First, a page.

Next on the list of issues is the fact that on multiple occasions, your crew promises to stick with Shepard, no matter what. You can truly feel the loyalty Shepard's crew has for him, and you'd know that they'd gladly die for your Shepard. Why then, does Joker abandon you on the Citadel? Why does your love interest in that playthrough never give it any second thought? In one playthrough of ME3, I romanced Ashley and took her with me on the last mission. I'll assume my readiness rating was high enough for her to survive since she was in the final cutscene. When I was making the run to the Citadel beam alongside Ashley and Javik, I am blasted by Harbinger's laser. When my Shepard comes to, Javik and Ash are gone, nowhere to be found. I assumed the worst initially, believing that Javik and Ashley must have been vaporized by Harbinger like everyone else. I was upset at this thought, but it wasn't completely unexpected; I knew as well as anyone that not everyone would make it out alive.
In an anticlimactic decision at the ending, I choose to destroy the Reapers, ending all other synthetic life with them (completely unaware of the magical synthesis option for whatever reason). To my surprise, Ashley and Javik emerged from the crashed Normandy in the final cutscene. So let me get this straight: Ash and Javik did not get killed in the run to the Citadel, and they most certainly were not with me when I made it onto the Citadel. So... what? They just watched me get blasted, shrugged their shoulders and hopped back onto the Normandy? Is that the kind of loyalty I've come to expect from Javik, who has sworn to see vengeance upon the Reapers or die trying? Or Ashley, who has been romantically involved with my Shepard since the first Mass Effect game? You don't need to play the game to see that it's comletely and utterly out of character for people of that calibre of devotion to abandon Commander Shepard. I felt abandoned by my whole crew, and more than a little disapointed. I would have prefered that Shepard's crew die at his side than see them all running away and crash landing on an unknown planet. Not to mention the looks on their faces when they emerge from the wreckage. They don't seem to be affected emotionally at all about what just happened, judging from their facial expresions. In fact, the look Ashley gives to Joker looks almost like some form of suggestive smirk. Any way you look at it, from the space magic to the out-of-character personilities of your crew, it's just sloppy writing. Plain and simple.
To sum things up, I have my reasons for why they did such a poor ending. I'll list a few possibilities that come to mind in order of likelihood, 1st being least likely, last being most likely:
1. It's EA's Fault - It's no secret that Electronic Arts has a reputation for ruining every company they take control of. It seems probable that they could have had a hand in the sloppy ending. Who knows, maybe they even had a small or large role in Drew Karpyshyn, the lead writer of Mass Effect 1 and 2, leaving BioWare. Drew stated that he left to work on his own projects, and he's probably telling the truth, but who knows what details about his leaving that he cannot legally expose for the sake of company security? I highly doubt this is the reason, but hey, stranger things have happened.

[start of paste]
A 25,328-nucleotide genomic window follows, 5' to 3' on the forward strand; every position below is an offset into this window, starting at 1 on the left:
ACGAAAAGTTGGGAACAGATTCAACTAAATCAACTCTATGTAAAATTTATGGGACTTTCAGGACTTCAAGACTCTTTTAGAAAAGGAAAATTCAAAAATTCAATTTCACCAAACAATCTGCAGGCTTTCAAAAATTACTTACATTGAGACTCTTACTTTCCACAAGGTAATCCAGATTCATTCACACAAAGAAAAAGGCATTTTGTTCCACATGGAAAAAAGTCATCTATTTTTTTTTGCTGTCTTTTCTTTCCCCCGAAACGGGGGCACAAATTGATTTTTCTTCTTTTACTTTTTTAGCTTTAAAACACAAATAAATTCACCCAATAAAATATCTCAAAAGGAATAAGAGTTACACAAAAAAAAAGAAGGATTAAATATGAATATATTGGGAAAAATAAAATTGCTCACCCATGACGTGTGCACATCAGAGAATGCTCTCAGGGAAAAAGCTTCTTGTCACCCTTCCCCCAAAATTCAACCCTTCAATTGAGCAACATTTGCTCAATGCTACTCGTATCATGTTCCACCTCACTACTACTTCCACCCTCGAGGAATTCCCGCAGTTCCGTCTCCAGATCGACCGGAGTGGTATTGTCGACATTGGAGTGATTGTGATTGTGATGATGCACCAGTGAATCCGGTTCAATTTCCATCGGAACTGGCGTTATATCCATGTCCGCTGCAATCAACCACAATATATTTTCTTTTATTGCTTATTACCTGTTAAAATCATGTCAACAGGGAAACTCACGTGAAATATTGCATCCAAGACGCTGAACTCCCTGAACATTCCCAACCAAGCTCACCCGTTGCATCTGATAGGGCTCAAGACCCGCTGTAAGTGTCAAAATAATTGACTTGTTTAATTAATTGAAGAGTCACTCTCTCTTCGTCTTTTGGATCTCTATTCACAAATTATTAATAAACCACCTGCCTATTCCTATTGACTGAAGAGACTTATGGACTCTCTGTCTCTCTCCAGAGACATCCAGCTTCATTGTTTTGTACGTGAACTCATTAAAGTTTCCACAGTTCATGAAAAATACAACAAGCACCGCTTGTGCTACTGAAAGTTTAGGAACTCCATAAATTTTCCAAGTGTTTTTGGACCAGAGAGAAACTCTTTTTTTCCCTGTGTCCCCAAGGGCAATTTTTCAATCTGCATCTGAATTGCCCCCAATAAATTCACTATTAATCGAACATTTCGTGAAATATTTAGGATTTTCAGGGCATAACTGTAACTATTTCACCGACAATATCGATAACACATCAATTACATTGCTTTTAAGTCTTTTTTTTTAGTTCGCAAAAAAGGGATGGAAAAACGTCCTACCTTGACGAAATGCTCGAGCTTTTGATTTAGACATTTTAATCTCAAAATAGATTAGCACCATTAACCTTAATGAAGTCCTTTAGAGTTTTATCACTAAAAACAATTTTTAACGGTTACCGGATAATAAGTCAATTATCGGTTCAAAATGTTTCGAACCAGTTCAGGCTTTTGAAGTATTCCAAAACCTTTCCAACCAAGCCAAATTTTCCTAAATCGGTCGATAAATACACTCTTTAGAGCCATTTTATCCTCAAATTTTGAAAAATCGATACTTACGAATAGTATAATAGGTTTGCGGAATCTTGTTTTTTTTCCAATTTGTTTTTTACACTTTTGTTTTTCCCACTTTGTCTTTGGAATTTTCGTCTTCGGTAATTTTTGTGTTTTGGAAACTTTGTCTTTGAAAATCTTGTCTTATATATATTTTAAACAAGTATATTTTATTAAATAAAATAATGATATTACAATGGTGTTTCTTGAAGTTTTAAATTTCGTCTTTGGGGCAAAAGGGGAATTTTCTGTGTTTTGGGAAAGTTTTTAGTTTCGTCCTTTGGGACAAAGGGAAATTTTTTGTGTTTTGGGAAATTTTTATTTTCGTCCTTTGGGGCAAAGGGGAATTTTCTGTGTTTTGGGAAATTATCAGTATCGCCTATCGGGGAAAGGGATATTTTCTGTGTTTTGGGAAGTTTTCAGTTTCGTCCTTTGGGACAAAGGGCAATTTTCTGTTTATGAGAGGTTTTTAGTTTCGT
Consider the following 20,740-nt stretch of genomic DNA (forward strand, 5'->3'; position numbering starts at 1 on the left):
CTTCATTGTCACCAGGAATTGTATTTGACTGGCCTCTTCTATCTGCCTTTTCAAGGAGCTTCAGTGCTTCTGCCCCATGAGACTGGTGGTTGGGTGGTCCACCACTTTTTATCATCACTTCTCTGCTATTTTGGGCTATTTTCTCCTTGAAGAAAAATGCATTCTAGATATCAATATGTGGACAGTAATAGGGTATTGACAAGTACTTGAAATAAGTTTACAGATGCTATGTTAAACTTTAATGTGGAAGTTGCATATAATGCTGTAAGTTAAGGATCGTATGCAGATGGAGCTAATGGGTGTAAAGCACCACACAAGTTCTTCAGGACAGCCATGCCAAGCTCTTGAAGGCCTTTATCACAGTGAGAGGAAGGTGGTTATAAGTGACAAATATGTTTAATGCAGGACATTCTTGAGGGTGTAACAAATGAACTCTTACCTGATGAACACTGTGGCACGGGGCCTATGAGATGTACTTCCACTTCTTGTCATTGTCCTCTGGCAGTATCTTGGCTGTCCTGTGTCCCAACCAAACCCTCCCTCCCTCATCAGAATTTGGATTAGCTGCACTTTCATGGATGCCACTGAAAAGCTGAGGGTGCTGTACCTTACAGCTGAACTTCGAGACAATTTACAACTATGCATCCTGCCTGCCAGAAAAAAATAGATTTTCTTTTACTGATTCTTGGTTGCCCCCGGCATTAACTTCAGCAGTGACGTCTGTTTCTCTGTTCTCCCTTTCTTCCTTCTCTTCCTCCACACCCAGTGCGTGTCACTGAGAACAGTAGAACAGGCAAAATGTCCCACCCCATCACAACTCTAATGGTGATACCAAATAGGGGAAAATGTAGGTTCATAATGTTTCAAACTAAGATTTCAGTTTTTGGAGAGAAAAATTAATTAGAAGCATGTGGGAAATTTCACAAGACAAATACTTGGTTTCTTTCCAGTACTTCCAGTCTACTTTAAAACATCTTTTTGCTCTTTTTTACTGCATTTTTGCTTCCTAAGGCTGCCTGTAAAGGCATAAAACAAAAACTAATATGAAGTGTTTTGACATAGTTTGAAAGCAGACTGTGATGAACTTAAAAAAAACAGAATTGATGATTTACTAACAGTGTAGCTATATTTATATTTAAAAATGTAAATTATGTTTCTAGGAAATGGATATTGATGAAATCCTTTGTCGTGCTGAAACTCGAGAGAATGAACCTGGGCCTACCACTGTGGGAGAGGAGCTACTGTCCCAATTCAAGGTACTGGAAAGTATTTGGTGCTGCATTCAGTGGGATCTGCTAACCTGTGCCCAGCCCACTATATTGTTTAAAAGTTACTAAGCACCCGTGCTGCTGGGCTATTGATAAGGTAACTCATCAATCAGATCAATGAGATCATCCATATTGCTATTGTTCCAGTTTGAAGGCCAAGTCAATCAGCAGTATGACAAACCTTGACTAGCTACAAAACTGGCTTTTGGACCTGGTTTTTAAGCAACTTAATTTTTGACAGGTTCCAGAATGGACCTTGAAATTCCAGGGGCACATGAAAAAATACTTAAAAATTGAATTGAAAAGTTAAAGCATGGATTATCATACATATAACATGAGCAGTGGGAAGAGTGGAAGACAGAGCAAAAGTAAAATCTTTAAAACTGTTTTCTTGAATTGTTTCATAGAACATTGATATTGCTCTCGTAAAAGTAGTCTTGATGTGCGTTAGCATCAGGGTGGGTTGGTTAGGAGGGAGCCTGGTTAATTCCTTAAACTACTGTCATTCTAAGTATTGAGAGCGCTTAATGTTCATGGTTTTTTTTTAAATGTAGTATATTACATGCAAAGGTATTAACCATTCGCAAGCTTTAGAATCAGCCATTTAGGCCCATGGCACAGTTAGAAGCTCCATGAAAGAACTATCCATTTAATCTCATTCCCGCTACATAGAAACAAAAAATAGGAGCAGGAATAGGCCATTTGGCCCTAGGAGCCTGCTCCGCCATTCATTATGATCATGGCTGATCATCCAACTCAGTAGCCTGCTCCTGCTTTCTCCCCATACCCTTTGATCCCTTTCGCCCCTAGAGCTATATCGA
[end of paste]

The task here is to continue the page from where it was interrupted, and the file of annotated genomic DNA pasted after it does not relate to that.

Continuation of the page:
2. It's the Lead Writer's Fault - Mac Walters was the only Lead Writer in Mass Effect 3, with Drew Karpyshyn having left BioWare. Now, I'm under the impression that the Lead Writer calls the shots, but is not in charge of writing everything. He gets to say yea or nay in regard to what gets included in the story, but even if he didn't write the ending, he gave the okay for the damn thing to be put into in the game. For something as important as an ending, good judgement is a must-have, and I refuse to believe that any clear thinking person could call Mass Effect 3's ending good or even satisfactory with a straight face.
3. Time Restraints - This seems like the most logical explanation, and it ties in with explanation 1 and 2 to some extent. EA probably pressed them for time (it seems like something a scumbag mega corporation like them would do), resulting in an amazing game with a horrifyingly bad ending in order to get the game out by the release date. This is related to my explanation #2 as well. These guys get paid thousands of dollars to write the storylines of games and meet deadlines. When you have to muck up a major game series by producing a rushed, sloppy ending, there's a problem. It's even more of a problem when a modest 17 year old kid who writes short stories and blogs as a hobby thinks he can do a better job than you did with the ending.
I could continue ranting about the ending for ages. I could go into how the 3 ending all were the same except for the colours of the explosions, how most of your choices have no role in how the ending plays out, or how readiness rating can anly be achieved through playing multiplayer, all that stuff. But I think there's enough content on YouTube and forums outlining those flaws that I don't have to repeat it all. I may make a part 2 to this rant, as it is a topic I feel very strongly about, but for now, I think I'm done. Let me know what you guys think about the ending if you want to. I will read all comments assuming there are any :)
- Jake (TheArbiter10)